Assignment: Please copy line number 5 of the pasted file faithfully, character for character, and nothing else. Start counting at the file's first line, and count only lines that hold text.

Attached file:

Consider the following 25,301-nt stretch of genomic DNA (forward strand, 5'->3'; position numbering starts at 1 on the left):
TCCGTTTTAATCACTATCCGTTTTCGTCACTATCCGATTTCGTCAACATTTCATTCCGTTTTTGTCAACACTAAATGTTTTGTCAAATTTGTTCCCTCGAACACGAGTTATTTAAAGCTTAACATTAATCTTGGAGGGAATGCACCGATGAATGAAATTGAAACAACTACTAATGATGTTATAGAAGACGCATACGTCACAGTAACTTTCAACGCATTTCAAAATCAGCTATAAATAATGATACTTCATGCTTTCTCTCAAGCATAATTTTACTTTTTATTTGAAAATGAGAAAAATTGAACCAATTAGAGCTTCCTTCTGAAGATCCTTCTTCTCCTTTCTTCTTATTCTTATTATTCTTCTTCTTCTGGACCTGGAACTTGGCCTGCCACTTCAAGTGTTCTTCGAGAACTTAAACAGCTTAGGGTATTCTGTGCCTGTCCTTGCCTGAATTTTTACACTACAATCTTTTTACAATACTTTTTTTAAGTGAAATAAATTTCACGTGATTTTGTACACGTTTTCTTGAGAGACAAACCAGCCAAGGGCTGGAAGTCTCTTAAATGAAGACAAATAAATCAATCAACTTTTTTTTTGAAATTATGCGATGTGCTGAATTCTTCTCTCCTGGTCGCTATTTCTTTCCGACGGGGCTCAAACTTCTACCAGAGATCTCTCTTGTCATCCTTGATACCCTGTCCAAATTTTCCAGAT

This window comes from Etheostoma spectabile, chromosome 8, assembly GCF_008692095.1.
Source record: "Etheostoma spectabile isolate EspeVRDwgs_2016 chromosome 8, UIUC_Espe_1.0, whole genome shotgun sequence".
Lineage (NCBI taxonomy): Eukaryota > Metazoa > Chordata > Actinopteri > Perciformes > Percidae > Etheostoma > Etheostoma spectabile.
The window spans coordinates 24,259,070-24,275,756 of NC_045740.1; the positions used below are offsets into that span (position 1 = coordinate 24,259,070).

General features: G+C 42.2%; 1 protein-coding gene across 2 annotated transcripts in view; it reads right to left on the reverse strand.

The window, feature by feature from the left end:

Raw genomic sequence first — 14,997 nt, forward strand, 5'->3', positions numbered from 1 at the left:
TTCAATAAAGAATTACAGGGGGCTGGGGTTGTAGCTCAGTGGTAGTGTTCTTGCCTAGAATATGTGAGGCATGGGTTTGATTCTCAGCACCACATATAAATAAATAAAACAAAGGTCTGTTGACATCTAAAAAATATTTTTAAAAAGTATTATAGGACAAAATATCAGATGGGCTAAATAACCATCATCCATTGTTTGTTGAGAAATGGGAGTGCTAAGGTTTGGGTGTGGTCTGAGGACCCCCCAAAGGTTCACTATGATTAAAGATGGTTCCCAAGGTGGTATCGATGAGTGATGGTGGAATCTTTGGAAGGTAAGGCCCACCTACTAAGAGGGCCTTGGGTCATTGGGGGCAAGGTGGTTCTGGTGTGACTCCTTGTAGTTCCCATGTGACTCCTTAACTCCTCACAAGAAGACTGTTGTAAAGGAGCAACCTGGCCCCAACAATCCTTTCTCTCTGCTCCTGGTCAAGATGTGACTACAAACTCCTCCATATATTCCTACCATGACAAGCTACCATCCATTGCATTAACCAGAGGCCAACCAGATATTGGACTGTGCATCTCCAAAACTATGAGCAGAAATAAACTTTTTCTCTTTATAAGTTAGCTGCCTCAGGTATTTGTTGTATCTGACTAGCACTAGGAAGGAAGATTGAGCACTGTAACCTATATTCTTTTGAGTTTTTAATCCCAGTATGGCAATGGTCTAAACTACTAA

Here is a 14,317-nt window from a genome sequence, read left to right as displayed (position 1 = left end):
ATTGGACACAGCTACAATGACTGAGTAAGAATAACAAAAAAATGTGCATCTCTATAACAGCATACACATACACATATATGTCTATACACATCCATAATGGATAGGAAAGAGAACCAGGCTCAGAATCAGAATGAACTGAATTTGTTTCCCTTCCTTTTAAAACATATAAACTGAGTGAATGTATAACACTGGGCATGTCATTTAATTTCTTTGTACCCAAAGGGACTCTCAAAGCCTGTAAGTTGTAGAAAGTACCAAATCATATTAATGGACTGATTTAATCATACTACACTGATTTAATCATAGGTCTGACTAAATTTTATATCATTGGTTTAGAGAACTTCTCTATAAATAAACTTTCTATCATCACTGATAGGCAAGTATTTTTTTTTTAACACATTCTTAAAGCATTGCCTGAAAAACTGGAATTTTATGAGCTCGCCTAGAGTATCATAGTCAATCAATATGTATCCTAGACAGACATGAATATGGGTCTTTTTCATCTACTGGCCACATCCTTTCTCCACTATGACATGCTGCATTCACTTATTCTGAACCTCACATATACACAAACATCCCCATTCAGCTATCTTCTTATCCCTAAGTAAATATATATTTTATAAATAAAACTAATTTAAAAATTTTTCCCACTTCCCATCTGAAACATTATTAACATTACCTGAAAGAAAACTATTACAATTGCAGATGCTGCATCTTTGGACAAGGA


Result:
Lineage (NCBI taxonomy): Eukaryota > Metazoa > Chordata > Actinopteri > Perciformes > Percidae > Etheostoma > Etheostoma spectabile.